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Friday, March 30, 2007

Miia's First in a Long Time

To my dearest loves, electricity and water:

Oh how I love you electricity. The way you keep the fan going in the night to keep me cool or light the evening's dark hours so that I can lie with a good book. I love how you keep the kettle going for my morning coffee or how you charge my computer battery so that I can watch my favourite films. Electricity, you make life so wonderful and when you are gone, sometimes for so long, I miss you so much. You keep the mosquitoes away with that cool blast of AC air and so too you keep away the malaria. When you are gone, I wake up thirsty - both for the water I have sweated away all night and for you, dear electricity.

And you, running water, where have you gone to? I was sad when you didn't visit me in my home but was satisfied that you weren't too far off, just across the street. But then you left there too and I had to walk some ways to find you. Now you've gone even farther and my body aches for missing you. My showers have become even more meager for missing you. I wanted this morning to wash my towel but, alas, didn't want to waste any of you. Dear water, I know you don't mean anything ill by it, but please come back. As much as I know they don't mean to, the neighbours gawking and laughing at me as I carry you on my head is more than I can bare sometimes. I've even accepted that I can't drink you, that the water that goes in me must come from somewhere else. But to cover myself in sweet cool water, I can only dream.

* * * *

I'm really liking my work. I like that I have a lot of freedom when I work and how I direct my work, while at the same time contributing to positive change. I like that I am getting to do both macro and micro work, i.e. policy related work as well as grassroots work. As a bit of an update as to what I've been doing...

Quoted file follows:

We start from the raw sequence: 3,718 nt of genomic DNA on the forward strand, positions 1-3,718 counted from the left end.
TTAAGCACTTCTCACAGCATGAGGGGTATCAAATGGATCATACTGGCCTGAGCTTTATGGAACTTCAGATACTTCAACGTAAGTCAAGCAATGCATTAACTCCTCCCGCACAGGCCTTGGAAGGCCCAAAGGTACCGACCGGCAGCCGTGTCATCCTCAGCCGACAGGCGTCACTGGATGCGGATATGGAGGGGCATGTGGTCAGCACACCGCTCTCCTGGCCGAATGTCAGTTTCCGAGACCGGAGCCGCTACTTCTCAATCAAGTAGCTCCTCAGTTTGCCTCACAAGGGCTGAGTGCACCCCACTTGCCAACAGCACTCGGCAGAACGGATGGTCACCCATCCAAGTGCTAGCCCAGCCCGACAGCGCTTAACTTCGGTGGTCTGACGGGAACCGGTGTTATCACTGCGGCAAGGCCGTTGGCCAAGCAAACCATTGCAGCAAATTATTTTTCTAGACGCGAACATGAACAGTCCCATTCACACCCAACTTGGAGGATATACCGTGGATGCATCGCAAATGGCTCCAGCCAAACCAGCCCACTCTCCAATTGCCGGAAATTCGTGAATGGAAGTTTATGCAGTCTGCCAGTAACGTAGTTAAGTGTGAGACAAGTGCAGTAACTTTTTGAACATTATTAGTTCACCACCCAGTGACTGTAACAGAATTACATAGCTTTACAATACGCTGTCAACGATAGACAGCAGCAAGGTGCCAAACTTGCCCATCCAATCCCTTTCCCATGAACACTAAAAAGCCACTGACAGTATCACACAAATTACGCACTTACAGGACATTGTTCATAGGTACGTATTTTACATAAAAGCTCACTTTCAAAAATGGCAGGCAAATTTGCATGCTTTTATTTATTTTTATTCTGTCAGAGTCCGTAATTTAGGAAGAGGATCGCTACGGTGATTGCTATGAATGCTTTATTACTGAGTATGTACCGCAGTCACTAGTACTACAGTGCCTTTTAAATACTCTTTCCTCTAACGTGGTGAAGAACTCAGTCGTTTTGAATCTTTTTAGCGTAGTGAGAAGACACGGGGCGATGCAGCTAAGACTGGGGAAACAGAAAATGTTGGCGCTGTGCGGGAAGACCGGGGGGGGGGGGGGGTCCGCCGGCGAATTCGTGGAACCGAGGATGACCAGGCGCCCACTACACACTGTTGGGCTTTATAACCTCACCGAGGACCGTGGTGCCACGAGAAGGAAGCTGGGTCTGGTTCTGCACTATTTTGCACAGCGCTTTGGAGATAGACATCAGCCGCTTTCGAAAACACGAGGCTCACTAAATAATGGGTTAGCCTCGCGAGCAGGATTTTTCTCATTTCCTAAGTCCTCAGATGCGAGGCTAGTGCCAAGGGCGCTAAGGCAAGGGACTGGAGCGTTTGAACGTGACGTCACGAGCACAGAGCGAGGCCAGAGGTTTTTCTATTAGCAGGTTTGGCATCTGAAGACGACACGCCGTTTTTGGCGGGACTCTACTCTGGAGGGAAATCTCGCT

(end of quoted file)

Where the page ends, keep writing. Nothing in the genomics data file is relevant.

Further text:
For the NGO, OrphanAid Africa, I've been doing two projects:
1- An audit of their educational supports program with a kind of socioeconomic survey of students. Basically, OA pays the school fees for 300 needy students. The kids are anywhere from nursery to university and OA helps them with their fees. The idea is that it is also a preventative measure, keeping children with poor families who might otherwise be tempted to leave them with an "orphanage" even if they have living family members.

The work involves going all around Ghana tracking down these students, mostly at their schools. I meet the principals, teachers and students and then interview the kids at some length about school but also about other things, like if they have health insurance, the health of their parents, are they eating lunch and dinner every day, etc. As the interviews are now wrapping up, I will prepare a report that will recommend which students need to continue to receive support (they would be cut if they have dropped out or if their family situation has changed and they can pay their own fees) as well as the findings of the surveys. The survey findings will be used for the NGO on future program development ideas as well as go to UNICEF for some ideas on releasing funds to needy families and other areas of support that would be recommended.

2- Also for OA, they have written a piece of proposed legislation on minimum standards for children's homes that they are trying to have passed as law in Ghana. As many children in orphanages aren't actually orphans and as many institutionalized children's homes are run as businesses, the welfare of children is not always kept as paramount. So, I've been working on reviewing the document as well as making sure that OA's home also meet the standards they are proposing for other organizations. Since they are advocating for these reforms, they must be a model in themselves. My work has been to do an assessment of the organization and now I am preparing training for different staff levels on upgrading their children's home. Next week I will train the senior staff and the following week we will have two days with front line staff.